The show really demands a star quality performer as Fagin, though, and Mark McCracken falls short. Surprisingly, given his background in improv groups, he finds few ideas to make the character as funny as it should be. The monologue in which Fagin looks at the treasures he's keeping for his "retirement fund" gets particularly dull. In general, the level of the cast's acting ability is well below their vocal abilities. They have difficulty making natural transitions from speech to song. They get little help in establishing motivation from Bart's book, which too effectively condenses the plot of Dickens' Oliver Twist in "Classics Illustrated" style. Too often, they show a lack of spontaneity, never seeming to hold a note or a pause a second longer than might be expected. The performances frequently feel canned or stale, which is surprising, considering the tour opened just 2-1/2 months ago, in mid-November.

The blame for that must go to director Graham Gill, who seems more a traffic cop, and at least keeps the large cast, pieces of scenery and numerous costume changes all on cue. Nothing in his staging surprises us, though, and his main accomplishment might be to ensure that the curtain never falls after union overtime begins. It's unlikely Sam Mendes would want much attention given to this recreation of his staging from ten years ago, though we might assume the generally less sentimental and less cute treatment of the children is probably a Mendes touch. Matthew Bourne's 1994 choreography has been adapted and given additional dances by Geoffrey Garrett, and he gives the cast some lively and energetic moves.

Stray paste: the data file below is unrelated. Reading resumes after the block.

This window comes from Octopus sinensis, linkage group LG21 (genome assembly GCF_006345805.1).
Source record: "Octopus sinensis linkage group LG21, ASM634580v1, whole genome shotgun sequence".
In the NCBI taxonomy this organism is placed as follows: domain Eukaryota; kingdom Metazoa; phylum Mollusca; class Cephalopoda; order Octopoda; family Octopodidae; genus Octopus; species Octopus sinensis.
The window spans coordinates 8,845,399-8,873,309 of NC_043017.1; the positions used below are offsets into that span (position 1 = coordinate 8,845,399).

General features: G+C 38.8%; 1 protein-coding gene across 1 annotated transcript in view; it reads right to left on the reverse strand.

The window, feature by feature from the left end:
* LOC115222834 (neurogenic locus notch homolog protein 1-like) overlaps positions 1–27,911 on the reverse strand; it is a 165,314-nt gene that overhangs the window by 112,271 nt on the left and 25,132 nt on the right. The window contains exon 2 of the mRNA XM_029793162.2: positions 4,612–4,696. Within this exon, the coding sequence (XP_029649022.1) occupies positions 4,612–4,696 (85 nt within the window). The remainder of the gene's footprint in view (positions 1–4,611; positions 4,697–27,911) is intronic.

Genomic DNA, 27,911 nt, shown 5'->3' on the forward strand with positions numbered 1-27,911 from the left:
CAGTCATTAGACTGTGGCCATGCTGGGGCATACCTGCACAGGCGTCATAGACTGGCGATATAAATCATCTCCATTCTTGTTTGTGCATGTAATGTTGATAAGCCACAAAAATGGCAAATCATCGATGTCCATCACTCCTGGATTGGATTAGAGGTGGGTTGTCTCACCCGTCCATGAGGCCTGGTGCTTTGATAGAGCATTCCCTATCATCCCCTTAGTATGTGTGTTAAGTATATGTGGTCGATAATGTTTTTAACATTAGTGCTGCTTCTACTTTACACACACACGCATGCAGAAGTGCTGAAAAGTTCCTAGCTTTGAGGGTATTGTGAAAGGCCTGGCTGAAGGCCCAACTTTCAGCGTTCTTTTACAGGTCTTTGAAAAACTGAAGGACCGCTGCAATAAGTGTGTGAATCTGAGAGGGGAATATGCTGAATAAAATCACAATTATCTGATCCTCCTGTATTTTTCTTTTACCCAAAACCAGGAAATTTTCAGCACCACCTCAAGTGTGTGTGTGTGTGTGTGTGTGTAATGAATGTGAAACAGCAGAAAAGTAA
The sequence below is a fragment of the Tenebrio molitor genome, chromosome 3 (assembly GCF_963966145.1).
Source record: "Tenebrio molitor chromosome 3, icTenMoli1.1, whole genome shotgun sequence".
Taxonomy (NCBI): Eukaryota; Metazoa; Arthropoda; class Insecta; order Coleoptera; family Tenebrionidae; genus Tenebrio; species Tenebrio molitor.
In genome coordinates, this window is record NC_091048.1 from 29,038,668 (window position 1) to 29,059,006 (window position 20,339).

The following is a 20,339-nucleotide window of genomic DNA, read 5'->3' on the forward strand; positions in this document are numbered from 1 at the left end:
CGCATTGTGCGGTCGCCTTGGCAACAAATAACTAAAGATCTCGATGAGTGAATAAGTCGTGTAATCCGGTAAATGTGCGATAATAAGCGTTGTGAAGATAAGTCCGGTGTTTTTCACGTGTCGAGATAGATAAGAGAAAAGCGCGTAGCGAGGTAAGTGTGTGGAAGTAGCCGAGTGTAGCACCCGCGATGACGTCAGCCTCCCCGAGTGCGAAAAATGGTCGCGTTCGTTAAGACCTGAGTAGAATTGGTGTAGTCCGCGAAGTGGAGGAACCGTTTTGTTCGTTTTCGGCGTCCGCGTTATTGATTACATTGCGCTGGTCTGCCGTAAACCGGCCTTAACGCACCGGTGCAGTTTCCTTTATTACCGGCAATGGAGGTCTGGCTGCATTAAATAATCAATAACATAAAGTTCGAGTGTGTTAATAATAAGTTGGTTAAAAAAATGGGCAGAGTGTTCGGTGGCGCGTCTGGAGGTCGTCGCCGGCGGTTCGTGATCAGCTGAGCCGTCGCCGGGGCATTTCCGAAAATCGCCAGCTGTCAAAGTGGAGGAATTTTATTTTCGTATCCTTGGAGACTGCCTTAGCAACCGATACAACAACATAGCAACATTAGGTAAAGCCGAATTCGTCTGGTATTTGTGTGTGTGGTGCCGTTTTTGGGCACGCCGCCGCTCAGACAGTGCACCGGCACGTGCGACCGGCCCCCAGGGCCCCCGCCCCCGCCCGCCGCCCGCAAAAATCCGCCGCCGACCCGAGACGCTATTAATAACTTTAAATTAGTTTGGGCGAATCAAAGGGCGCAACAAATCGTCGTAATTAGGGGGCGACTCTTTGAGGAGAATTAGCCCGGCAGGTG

Cameron Mackintosh got his professional start as assistant stage manager for a British tour of Oliver! and he says the show inspired Alain Boublil to write Les Miserables, which Mackintosh produced. While Oliver!, originally staged in London in 1960, may be the father of the big British musicals of the '70s and '80s, it's also perhaps the last of the great 1950s musicals that produced three or more standards per show. Bart was clearly writing hits that could work outside the show, sometimes too obviously, as in "Where is Love," "As Long as He Needs Me" and "Consider Yourself," but he created some terrific character and comedy songs as well. It's one of the great shows that brought a lot of us into a love of musical theater, and it's good to see it back on stage. The 1994 London production never transferred to Broadway, so maybe there's hope for a full-scale revival in the next decade. Until then, this tour isn't a bad way to introduce a new generation to this wonderful musical.

Oliver! plays at the Cadillac Palace Theatre through February 8. For ticket and performance information, call (312) 902-1400 or visit

Photo: Joan Marcus

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-- John Olson